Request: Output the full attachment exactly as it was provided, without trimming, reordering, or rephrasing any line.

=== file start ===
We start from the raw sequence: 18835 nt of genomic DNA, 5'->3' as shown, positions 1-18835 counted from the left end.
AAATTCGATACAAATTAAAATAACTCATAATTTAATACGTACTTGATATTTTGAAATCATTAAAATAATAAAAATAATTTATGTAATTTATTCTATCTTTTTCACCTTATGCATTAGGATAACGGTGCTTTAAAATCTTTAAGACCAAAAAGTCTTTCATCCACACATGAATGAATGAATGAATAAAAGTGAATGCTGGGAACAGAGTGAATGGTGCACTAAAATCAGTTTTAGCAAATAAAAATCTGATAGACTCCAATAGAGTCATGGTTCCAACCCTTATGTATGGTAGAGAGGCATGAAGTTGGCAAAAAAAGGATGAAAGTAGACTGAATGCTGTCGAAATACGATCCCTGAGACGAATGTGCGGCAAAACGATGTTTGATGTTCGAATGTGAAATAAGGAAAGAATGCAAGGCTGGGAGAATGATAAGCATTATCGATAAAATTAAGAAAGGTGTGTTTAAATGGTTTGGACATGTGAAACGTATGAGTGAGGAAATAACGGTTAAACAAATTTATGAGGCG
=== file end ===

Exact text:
We start from the raw sequence: 18835 nt of genomic DNA, 5'->3' as shown, positions 1-18835 counted from the left end.
AAATTCGATACAAATTAAAATAACTCATAATTTAATACGTACTTGATATTTTGAAATCATTAAAATAATAAAAATAATTTATGTAATTTATTCTATCTTTTTCACCTTATGCATTAGGATAACGGTGCTTTAAAATCTTTAAGACCAAAAAGTCTTTCATCCACACATGAATGAATGAATGAATAAAAGTGAATGCTGGGAACAGAGTGAATGGTGCACTAAAATCAGTTTTAGCAAATAAAAATCTGATAGACTCCAATAGAGTCATGGTTCCAACCCTTATGTATGGTAGAGAGGCATGAAGTTGGCAAAAAAAGGATGAAAGTAGACTGAATGCTGTCGAAATACGATCCCTGAGACGAATGTGCGGCAAAACGATGTTTGATGTTCGAATGTGAAATAAGGAAAGAATGCAAGGCTGGGAGAATGATAAGCATTATCGATAAAATTAAGAAAGGTGTGTTTAAATGGTTTGGACATGTGAAACGTATGAGTGAGGAAATAACGGTTAAACAAATTTATGAGGCG